Of course, most people equate this situation to a seller trying to persuade a prospect to buy a good or service. Yet, in marketing the need to be persuasive is not exclusively about selling something in exchange for money. Convincing someone to make a decision applies to many marketing (and business) situations that are outside of the sales area. For example, it may be an advertising manager attempting to convince a client to accept a new direction for their next advertising campaign or a retail store manager attempting to convince an employee to restock store shelves using a more efficient method or a not-for-profit marketing manager attempting to convince a group of volunteers to stay at an event for more time then they committed.
No matter what the situation, the “skills and techniques” required to get to the end goal of convincing another party to do something almost always requires the use of methods of persuasion. So what does it take to be persuasive? Certainly the steps involved in selling outlined in The Selling Process tutorial are a good place to start but for more specific examples check out this story in Time. The article provides seven attributes that are commonly found by those who are considered persuasive. What seems most noteworthy here is that persuasive people exhibit all these attributes, not just a few. As might be expected, most of the skills discussed revolve around effective communication and also being able to understand human behavior. Fortunately, all the skills mentioned can be learned, practiced and refined by almost anyone.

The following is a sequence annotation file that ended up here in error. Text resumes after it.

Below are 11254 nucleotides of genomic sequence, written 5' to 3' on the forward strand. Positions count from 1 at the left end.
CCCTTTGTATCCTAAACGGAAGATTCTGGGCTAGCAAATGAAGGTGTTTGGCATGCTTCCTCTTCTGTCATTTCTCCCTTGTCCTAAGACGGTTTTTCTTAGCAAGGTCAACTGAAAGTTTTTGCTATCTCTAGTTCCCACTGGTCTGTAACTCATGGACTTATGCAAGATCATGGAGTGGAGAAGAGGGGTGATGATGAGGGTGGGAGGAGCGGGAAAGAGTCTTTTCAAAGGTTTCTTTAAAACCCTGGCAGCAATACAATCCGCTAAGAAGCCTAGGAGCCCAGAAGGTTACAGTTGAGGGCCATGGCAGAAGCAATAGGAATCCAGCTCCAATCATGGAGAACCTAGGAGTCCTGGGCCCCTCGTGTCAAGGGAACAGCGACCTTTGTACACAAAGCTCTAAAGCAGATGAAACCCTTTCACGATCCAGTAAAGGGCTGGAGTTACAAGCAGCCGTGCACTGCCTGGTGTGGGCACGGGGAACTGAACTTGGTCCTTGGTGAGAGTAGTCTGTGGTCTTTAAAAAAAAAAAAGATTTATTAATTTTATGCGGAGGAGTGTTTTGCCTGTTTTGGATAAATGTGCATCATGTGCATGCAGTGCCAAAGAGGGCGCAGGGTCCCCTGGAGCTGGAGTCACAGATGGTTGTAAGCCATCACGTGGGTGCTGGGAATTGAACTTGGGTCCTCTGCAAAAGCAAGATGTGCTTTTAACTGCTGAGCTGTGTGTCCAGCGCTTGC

- Published: January 21, 2014
If the average business person was asked to describe, in few words, what marketing is all about, it is highly likely that terms such as customer, advertising and selling would be contained in their description. Of course, each of these terms is easily associated with what marketers do to get customers to make a purchase decision.
However, it is just as likely their description would not contain any reference to any issue related to what is involved in delivering products to customers, such as ordering systems, shipping options and warehousing. Yet, product movement is a crucial component in the process of getting products to customers and, as a result, a key variable in customer satisfaction. While product movement is far from being the most glamorous part of marketing, for many product marketers and retailers, it may be as important as any other decision.
Appreciating the importance of product movement leads us to this story from Internet Retailer. The story provides a very nice background on the technologies used to deliver products to customers as quickly as possible. In particular, the story focuses on high-tech warehousing technologies that enable online retailers to ship products nearly as fast as they receive the order. Called “fulfillment” technology by those in the business, the types of technologies utilized and the amount of money invested by companies can be quite impressive.
While warehousing may not be the most visible part of a successful marketing strategy, for product manufacturers and retailers an efficient system for moving product is necessary in order to get the right product, to the right customer and at the right cost, and to do so as quickly as possible.